Botulinum toxin (Botox, onabotulinumtoxinA) is a substance that has been known for over 100 years and has actually been used for medical purposes for more than 50 years. The first uses for Botox where for an ailment called “lazy eye” where the patient would not be able to move the eyelids in certain ways or even keep the eyelid open to be able to see properly. Once Botox was administered, the muscles in the eye would relax allowing the patient to move their eyelids normally. Since then it has come in use as a treatment for a variety of other physical problems and ailments. In 2002 the FDA approved Botox for helping improve “frown lines” between the eyes and the forehead. It has been used successfully now in more than 12 million patients and in 2004 Botox was again approved for sweating and in 2010 Botox was approved to help migraine sufferers.
A common belief or actual misconception is that Botox paralyzes the muscles in the face. This can happen with extreme amounts of Botox but most surgical specialists only administer just the right amount that allows the patient to have some limited activity of the muscles instead of using so much that it causes over activity in the applied mobile area. Patients of Botox should be aware that Botox is not intended to keep them from making the normal expressions but to stop them from making facial frowns or grimaces that have become unintended habits. When done correctly the face will look more rested and the patient will even look happy.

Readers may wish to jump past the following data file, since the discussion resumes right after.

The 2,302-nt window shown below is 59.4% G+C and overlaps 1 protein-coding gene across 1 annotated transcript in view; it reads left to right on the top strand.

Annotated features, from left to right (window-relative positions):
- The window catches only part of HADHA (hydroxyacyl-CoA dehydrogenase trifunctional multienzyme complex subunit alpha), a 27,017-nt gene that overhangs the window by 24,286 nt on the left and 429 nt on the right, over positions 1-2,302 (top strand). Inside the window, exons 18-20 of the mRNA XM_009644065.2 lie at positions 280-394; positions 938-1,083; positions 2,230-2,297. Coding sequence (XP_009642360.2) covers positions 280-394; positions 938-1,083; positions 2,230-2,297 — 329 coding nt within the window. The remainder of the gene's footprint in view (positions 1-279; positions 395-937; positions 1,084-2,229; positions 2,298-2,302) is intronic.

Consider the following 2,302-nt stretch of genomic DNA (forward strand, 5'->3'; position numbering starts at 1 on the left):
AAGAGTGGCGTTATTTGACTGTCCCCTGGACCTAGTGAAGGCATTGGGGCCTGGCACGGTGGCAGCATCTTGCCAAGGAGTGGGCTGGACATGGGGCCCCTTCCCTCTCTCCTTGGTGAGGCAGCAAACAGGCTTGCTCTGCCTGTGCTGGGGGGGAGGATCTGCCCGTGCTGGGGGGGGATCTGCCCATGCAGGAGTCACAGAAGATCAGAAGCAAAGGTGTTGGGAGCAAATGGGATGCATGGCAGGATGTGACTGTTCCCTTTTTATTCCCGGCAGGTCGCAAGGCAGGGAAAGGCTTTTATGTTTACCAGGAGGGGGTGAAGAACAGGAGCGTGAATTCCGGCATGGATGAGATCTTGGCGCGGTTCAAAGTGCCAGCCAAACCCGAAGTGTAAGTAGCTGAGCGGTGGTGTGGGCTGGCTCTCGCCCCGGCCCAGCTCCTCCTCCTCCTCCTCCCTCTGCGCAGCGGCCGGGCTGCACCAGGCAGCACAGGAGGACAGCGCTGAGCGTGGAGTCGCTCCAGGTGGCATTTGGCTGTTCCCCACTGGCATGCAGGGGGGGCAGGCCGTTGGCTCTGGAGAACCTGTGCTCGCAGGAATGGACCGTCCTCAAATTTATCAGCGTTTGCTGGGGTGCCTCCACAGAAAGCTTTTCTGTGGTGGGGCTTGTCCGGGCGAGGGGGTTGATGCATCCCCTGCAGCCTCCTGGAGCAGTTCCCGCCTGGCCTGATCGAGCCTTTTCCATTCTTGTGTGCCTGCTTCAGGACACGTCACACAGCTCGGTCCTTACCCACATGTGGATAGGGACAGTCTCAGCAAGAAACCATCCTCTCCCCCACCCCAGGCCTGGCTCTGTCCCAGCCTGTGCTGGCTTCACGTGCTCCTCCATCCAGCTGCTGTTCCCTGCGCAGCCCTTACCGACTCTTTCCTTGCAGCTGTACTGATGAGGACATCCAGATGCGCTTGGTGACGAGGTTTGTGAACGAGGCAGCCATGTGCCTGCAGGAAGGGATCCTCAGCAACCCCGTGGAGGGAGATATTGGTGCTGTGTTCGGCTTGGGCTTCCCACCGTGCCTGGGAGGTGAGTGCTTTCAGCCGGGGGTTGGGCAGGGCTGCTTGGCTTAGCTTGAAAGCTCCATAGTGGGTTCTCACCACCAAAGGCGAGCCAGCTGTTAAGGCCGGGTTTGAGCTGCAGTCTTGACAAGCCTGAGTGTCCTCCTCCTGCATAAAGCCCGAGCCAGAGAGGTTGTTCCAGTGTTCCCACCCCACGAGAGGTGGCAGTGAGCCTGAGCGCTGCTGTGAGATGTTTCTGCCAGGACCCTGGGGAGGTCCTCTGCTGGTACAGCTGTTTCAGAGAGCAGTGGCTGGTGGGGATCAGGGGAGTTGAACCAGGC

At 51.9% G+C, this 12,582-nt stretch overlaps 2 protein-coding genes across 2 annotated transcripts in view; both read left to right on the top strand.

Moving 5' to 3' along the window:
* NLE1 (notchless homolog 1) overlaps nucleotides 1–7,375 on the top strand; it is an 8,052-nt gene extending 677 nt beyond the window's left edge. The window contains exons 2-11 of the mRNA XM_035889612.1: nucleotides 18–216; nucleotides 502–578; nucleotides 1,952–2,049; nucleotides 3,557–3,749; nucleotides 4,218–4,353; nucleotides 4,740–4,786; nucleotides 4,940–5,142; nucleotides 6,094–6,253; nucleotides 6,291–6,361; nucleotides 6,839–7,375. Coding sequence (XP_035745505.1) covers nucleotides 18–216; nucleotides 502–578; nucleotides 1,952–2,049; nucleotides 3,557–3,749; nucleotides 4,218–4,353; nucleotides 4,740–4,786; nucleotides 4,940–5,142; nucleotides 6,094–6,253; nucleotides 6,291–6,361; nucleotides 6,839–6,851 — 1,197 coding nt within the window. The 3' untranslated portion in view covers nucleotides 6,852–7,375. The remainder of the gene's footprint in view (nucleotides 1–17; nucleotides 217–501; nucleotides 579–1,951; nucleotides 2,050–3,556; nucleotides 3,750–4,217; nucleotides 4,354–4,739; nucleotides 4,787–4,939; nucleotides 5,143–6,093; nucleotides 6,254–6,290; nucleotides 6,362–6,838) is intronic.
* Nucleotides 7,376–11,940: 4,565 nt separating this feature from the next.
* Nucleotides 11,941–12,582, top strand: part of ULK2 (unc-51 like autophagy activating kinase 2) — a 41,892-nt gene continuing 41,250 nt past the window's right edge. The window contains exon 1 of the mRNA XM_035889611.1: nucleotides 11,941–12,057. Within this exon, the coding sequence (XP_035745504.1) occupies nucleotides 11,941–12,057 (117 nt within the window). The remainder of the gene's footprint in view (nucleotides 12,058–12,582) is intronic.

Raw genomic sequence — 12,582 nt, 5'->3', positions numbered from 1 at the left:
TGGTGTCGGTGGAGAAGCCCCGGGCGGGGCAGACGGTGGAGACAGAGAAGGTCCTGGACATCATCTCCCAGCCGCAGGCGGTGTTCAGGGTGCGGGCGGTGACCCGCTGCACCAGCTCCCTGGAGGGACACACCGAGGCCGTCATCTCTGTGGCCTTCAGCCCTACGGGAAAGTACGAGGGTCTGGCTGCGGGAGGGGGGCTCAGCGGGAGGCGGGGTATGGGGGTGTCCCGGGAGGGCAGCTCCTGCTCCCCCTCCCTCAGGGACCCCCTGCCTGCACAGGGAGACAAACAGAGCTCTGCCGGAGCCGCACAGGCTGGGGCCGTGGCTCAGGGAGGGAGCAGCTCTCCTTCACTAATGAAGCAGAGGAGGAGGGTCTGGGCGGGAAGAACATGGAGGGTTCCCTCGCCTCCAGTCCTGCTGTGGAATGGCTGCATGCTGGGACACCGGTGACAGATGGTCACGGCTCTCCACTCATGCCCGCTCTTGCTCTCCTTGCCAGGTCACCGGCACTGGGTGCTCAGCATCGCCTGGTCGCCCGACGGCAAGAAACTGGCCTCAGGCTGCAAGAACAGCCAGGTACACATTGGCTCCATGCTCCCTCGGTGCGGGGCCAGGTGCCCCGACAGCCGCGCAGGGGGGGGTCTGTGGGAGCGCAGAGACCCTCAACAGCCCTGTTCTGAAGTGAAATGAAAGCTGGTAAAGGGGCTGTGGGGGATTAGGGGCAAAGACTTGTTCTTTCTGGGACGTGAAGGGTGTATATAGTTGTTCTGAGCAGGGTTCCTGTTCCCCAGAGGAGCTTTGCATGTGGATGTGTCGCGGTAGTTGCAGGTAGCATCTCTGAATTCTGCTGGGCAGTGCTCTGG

The substance “Botox” is a crystalline material that comes from the manufacturer. The largest of these manufacturers is Allergan. This crystalline material then needs to be remixed or reconstituted with saline liquid or another liquid substance. Surgical specialists add different amounts of the liquid to the crystalline Botox as there is really no wrong or right way of how much liquid to add. Most specialists use 2 mL-3mL of liquid to each vial of Botox. Getting the Botox ready for injection differs from specialist to specialist.
The procedure or Administration of Botox
When a patient is ready for the Botox injections they are usually in a raised position on either a table or exam chair. The areas to be injected are cleaned with a cleanser that should be non-alcohol such as Betadine or Hibiclens. Some surgical specialists will apply a topical anesthetic. The Botox is then injected into the desired areas.
Once the injections are done, the patient is put in an upright position for about five minutes to make sure that everything is OK and they feel fine after the injections. At this point it is mentioned to the patient that she should not lay down for two to four hours after. Bruising can happen with the Botox procedure and it’s important to not take any type of aspirin related products including Ibuprofen or Naproxen if there is a belief that bruising will be a concern.
Results can be seen in as early as three to ten days. The patient may have photos taken before the Botox injections so that they can check the results on their own. Botox does not actually erase the lines in your face. It simply relaxes them.